The sculptures in Thomas Houseago's first New York solo show defy reigning art trends by embracing monumentality, mining art history for subject matter without being overacademic or self-conscious, and conveying meaning without detailed background info. None have the commanding presence or shape-shifting potential of the artist's towering BABY, a standout in the current Whitney Biennial. But his totemic and iconic pieces, made with labored simplicity, plumb life's mysteries with hopeful optimism.
A line of skulls just inside the gallery would be grim if not for their wealth of associations, from Darth Vader's mask to Picasso's haunting late self-portraits. Jonathan Meese's Cubist-indebted faces come to mind, but Houseago's heads are more in keeping with the simple, alien grotesquery of Ugo Rondinone's all-black visages. With their hollow, zombie eyes, quizzical semi-squints and fingerlike ropes of flesh on their faces, the figures float between life and death, pop culture and high art.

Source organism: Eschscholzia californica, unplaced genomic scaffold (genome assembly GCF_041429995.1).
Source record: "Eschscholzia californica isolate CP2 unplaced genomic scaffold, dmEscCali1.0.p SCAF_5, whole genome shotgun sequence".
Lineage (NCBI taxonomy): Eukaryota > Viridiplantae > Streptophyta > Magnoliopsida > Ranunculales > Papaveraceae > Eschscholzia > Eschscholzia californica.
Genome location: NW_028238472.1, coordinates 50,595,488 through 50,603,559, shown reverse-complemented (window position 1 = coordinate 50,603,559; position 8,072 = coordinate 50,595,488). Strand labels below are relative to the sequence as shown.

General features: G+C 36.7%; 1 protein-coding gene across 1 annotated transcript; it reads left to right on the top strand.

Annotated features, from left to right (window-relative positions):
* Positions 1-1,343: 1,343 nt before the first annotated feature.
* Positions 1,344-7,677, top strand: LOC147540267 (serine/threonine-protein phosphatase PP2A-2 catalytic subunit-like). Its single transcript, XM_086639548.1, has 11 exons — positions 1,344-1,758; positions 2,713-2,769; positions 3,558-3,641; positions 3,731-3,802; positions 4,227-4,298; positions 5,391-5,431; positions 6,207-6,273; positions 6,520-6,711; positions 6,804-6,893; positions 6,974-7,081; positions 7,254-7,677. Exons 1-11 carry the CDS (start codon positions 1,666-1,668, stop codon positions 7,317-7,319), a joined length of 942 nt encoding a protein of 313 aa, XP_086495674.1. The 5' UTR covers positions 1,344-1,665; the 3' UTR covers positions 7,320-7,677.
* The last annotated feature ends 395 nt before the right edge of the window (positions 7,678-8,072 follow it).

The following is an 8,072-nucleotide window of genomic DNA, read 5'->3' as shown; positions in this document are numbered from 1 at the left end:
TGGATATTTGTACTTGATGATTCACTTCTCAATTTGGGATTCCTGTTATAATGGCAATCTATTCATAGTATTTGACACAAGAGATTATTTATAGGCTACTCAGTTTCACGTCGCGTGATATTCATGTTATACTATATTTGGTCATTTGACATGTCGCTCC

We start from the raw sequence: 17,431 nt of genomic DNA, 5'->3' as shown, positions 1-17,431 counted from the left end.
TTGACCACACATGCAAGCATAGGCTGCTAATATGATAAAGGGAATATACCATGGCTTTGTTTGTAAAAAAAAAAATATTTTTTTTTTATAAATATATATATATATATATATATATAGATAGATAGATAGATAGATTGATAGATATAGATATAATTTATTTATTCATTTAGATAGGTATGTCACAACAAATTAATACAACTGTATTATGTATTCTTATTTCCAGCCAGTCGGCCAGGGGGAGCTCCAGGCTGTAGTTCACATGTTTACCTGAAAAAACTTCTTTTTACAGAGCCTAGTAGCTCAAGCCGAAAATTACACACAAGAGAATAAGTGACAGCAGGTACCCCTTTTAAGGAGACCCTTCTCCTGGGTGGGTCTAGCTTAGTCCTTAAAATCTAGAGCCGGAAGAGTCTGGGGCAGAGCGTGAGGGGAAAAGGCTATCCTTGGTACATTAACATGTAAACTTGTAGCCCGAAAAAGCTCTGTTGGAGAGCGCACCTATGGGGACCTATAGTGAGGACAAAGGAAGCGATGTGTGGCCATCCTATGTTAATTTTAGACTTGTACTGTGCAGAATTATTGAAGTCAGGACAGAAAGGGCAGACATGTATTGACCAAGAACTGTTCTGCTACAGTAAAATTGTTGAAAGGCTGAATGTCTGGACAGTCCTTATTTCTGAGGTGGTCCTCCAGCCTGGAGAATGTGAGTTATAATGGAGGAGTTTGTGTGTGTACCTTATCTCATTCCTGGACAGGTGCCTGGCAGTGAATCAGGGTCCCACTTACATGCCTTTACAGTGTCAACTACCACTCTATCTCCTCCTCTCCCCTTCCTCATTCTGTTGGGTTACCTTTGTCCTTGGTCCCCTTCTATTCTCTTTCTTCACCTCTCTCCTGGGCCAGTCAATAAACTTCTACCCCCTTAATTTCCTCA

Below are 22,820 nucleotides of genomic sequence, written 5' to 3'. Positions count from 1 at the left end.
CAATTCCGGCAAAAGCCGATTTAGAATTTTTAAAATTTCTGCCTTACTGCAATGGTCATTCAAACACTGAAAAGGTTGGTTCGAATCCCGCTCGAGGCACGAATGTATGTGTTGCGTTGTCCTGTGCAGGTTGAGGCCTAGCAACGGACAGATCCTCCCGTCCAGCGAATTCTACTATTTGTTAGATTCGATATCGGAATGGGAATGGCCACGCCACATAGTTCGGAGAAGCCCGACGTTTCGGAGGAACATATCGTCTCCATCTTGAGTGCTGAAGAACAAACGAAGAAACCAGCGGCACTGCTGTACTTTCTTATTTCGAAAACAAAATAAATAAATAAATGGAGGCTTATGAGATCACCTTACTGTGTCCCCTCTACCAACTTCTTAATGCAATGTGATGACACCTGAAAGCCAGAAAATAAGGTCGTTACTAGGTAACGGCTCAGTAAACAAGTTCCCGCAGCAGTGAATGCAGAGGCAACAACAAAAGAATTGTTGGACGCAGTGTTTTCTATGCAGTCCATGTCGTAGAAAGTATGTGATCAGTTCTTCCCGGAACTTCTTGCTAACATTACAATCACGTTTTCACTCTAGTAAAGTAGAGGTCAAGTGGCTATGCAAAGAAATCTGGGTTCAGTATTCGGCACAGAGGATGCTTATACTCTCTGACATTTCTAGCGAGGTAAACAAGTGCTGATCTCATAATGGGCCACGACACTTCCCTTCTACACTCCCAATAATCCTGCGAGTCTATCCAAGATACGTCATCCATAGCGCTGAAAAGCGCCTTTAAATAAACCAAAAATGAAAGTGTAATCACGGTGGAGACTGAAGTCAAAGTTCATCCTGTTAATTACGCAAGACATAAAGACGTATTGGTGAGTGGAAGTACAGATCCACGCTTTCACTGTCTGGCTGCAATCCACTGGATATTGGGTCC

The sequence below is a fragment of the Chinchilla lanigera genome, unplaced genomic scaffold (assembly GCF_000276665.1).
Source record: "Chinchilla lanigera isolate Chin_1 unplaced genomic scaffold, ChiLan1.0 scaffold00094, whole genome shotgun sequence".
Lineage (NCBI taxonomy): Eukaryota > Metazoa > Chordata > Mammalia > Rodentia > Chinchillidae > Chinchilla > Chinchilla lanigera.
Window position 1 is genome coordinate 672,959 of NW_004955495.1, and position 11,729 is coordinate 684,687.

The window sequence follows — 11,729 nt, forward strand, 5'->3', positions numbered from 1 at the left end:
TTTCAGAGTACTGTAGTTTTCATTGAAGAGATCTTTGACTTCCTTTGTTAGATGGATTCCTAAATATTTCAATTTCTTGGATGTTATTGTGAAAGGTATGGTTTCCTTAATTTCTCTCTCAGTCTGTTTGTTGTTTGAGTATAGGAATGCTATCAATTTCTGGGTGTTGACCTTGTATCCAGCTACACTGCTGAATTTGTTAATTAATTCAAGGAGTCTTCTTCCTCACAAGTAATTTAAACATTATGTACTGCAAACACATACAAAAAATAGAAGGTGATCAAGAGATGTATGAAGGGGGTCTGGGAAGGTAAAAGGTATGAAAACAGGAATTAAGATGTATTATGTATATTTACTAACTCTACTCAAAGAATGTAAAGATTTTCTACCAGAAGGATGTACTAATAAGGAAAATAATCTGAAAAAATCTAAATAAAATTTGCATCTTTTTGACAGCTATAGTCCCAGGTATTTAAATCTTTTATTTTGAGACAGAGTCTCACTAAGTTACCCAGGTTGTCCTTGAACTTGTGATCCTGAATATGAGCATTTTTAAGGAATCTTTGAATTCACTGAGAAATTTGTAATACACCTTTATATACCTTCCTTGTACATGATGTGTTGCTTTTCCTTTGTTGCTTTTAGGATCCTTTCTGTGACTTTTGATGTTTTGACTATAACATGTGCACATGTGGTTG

The show itself ambitiously aims to be many things at once'figurative and abstract, humorous and serious, historical and contemporary'but it feels crowded and thematically discordant at times. It's tempting to hunt for humanist metaphors to tie together pieces like the two giant spoons à la Claes Oldenburg (nourishment?) and the Brancusi-like totem with bird's head/bike helmet on top (spirituality?). Other objects make more fruitful associations: A repeated circle pattern appearing in a ghoulish face, a geometric frieze, and a sculpture representing sunrise and sunset merges personal and cosmic concerns, connecting dark souls to shining celestial bodies'and speaking for art's ability to enlighten.